During your career, the inevitable will happen; you’ll have to work with a coworker you don’t necessarily like. Maybe you don’t see eye-to-eye approaching your jobs, or your personalities aren’t the best match. Regardless of the reason, figuring out how to get along with your coworkers is essential, even if you will never be friends.
Without a solid working relationship, both you and your coworkers will struggle. It may be hard to find help when needed, or conflicts may cause delays that harm project timelines. Fortunately, it’s possible to bypass the drama and maintain productive relationships. Here are some tips that make it easier.
Reflect on Your Assumptions
First, it’s critical to realize that challenges relating to coworkers aren’t always based on reality. Instead, you may make inaccurate assumptions about their statements or behaviors or why specific situations occur. For example, you might assume that a coworker offering an alternative to your idea doesn’t respect you or is combative. However, it could simply be that they feel their option is viable and merely want it considered.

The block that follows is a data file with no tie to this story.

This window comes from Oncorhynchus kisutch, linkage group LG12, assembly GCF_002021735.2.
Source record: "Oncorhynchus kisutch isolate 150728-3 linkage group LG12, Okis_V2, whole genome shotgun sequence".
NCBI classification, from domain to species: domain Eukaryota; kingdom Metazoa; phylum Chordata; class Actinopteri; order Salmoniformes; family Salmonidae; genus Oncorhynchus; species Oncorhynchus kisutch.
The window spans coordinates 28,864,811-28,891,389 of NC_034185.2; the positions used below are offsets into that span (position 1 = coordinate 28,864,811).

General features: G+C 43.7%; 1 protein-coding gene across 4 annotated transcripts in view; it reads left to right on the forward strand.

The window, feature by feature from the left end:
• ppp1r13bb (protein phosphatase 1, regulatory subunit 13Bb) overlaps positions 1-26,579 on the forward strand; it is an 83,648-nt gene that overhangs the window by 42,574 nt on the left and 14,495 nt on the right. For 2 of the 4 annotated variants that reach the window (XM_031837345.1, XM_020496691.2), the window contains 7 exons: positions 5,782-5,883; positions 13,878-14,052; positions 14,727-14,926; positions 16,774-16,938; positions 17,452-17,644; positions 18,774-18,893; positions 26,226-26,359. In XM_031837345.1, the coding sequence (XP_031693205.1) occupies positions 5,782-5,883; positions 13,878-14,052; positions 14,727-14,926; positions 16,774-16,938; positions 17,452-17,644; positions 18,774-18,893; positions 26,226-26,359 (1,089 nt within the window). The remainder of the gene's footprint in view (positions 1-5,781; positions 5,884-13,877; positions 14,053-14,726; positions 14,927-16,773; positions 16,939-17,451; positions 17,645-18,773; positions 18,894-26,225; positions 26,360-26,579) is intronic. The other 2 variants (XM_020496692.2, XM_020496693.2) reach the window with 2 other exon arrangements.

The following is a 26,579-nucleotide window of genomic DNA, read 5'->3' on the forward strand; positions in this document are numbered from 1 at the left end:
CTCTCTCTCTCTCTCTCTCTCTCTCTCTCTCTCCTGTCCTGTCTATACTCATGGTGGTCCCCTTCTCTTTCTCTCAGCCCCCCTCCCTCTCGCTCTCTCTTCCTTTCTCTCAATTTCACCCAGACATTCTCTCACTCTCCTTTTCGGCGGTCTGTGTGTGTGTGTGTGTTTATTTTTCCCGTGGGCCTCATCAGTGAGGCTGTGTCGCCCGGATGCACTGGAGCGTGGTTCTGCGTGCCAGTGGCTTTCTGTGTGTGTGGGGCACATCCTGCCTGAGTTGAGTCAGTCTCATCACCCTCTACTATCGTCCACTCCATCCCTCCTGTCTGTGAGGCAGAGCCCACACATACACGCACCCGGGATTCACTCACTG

Consider whether assumptions play a role when you feel yourself reacting to something said or a situation involving a coworker. At times, being aware of how your thought processes influence your perception makes a significant difference, allowing you to combat inaccuracies before they impact your relationships.
Look for the “Why”
Understanding your coworker’s motivations can make maintaining a good relationship far easier. It provides helpful context, allowing you to see what’s driving them to act in a specific way or speak in a particular manner.
For instance, if a coworker disagrees with your idea, discover why they don’t think it’s a good solution. Ask them if any points they believe may work, and have them explain why they’re concerned about other facets of the approach. By doing so, you may find that they have a legitimate reason for expressing that opinion, which can be enlightening.
If you disagree with a colleague about a strategy, proactively share your motivations. Start by explaining what about the idea seems reasonable and why. Then, outline your concerns or questions that make you hesitate to follow through with them, giving them a chance to respond. That allows you to demonstrate your respect and gather necessary details while opening up opportunities for a productive dialog.
Try the Honesty Approach
In some cases, leading with honesty can work wonders. If you and a coworker dislike each other, approach them to discuss the situation. Say that you’ve noticed the tension between you, and ask if your coworker has any ideas to help navigate the problem with you.
Ultimately, the collaborative honesty approach allows you to examine the relationship and identify issues spurring discontent. Then, you can create a mutually acceptable plan to move forward, allowing you to remain productive.
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